Egypt and the United Arab Emirates are prepared to participate in a postwar Gaza security force, U.S. Secretary of State Antony Blinken informed counterparts during his recent visit to the region, three sources said. Both Egypt and the UAE stipulated conditions for their involvement, including the demand that the plan is linked to the establishment of a future Palestinian state, the sources said. Jacob Magid reports for The Times of Israel.


Israel has started deploying extra troops to its northern border in preparation for a potential full-scale war in Lebanon’s Hezbollah. Troops under the banner of the Northern Command conducted a training exercise drilling “extreme” scenarios in the region yesterday. The Guardian reports. 


NATO will offer Ukraine a new headquarters in Germany to manage its military assistance at next month’s 75th anniversary summit in Washington, officials said. While Ukrainian President Volodymyr Zelenskyy had hoped Kyiv would be offered membership negotiations at the summit, U.S. national security advisor Jake Sullivan called the step a “bridge to eventual membership.” Steven Erlanger reports for the New York Times.


The Supreme Court yesterday ruled 6-3 that the White House and federal agencies such as the FBI may continue to urge social media platforms to remove content the government views as misinformation. Of immediate significance, the decision means that the Department of Homeland Security can continue flagging social media posts it believes may be the work of foreign agents seeking to disrupt the presidential election. John Gritze and Brian Fung report for CNN; Rebecca Kern and Josh Gerstein report for POLITICO.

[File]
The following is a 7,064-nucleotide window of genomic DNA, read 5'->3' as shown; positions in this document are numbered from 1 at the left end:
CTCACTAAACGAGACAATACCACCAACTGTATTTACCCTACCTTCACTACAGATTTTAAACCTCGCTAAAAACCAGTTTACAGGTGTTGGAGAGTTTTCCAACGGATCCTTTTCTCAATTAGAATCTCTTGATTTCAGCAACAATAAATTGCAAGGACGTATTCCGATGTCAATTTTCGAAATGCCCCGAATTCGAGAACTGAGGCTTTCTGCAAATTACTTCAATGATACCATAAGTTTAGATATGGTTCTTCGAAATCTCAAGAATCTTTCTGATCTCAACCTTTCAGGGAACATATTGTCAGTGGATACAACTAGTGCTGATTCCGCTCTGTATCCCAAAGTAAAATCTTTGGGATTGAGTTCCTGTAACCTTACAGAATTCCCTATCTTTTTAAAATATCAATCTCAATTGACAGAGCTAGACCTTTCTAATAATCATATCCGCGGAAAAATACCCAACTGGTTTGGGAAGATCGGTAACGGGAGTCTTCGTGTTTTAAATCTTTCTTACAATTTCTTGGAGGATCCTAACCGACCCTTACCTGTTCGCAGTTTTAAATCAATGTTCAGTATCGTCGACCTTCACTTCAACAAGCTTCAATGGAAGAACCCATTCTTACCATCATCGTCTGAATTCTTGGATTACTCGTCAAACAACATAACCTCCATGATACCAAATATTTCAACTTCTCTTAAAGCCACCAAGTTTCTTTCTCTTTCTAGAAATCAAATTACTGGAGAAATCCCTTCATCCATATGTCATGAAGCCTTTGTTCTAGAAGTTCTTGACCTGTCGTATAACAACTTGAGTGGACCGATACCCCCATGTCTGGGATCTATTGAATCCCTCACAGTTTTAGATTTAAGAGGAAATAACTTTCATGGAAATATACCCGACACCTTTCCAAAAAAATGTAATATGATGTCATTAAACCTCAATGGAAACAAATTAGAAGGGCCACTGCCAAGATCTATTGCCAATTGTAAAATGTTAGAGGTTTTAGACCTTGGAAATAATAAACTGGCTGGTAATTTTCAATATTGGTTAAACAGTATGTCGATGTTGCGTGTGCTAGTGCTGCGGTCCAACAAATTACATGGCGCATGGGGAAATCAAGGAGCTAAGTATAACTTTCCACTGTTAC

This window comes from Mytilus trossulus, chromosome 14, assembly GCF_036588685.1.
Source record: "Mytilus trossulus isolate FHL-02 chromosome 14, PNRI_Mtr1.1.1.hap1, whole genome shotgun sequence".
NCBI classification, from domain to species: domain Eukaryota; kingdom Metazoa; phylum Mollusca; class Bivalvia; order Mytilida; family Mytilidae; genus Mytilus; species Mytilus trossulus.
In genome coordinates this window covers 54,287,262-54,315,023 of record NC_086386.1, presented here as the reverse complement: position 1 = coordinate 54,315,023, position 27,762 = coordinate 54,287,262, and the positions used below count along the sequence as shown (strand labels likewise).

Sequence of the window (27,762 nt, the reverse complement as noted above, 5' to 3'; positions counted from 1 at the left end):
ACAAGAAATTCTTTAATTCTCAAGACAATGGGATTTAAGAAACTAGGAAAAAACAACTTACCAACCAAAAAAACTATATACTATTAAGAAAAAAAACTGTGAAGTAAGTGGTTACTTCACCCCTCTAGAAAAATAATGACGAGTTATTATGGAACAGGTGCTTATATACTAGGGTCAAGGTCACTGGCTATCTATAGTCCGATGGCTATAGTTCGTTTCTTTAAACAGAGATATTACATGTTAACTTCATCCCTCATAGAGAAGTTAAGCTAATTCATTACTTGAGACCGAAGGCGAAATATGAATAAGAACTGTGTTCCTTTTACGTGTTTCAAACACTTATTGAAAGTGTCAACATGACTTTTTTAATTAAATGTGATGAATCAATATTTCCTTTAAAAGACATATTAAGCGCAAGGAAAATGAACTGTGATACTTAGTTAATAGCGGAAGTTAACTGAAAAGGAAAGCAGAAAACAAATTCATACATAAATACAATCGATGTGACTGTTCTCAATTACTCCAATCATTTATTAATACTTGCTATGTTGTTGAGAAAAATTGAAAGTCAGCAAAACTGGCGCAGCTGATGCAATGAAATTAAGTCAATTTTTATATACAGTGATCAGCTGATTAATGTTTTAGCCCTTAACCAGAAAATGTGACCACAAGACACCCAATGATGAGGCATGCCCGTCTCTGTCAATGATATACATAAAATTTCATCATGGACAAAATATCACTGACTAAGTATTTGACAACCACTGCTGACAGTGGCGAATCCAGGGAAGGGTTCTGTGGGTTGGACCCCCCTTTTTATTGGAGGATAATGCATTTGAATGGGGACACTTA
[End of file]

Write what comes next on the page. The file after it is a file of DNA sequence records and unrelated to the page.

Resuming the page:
The number of migrants crossing the U.S. southern border illegally has dropped more than 40 percent in the three weeks since Biden announced restrictions on asylum claims, administration officials said yesterday. Nick Miroff reports for the Washington Post.

A man known for publicly harassing police officers who testified in Jan. 6 cases was arrested in Mississippi yesterday in connection with his own involvement in the Capitol riots. Tommy Tatum, who has also provided trial testimony on behalf of a Jan. 6 defendant, has been charged with civil disorder by obstructing, impeding, or interfering with law enforcement officers engaged in official duties, a felony, as well as misdemeanor counts. Ryan J. Reilly reports for NBC News.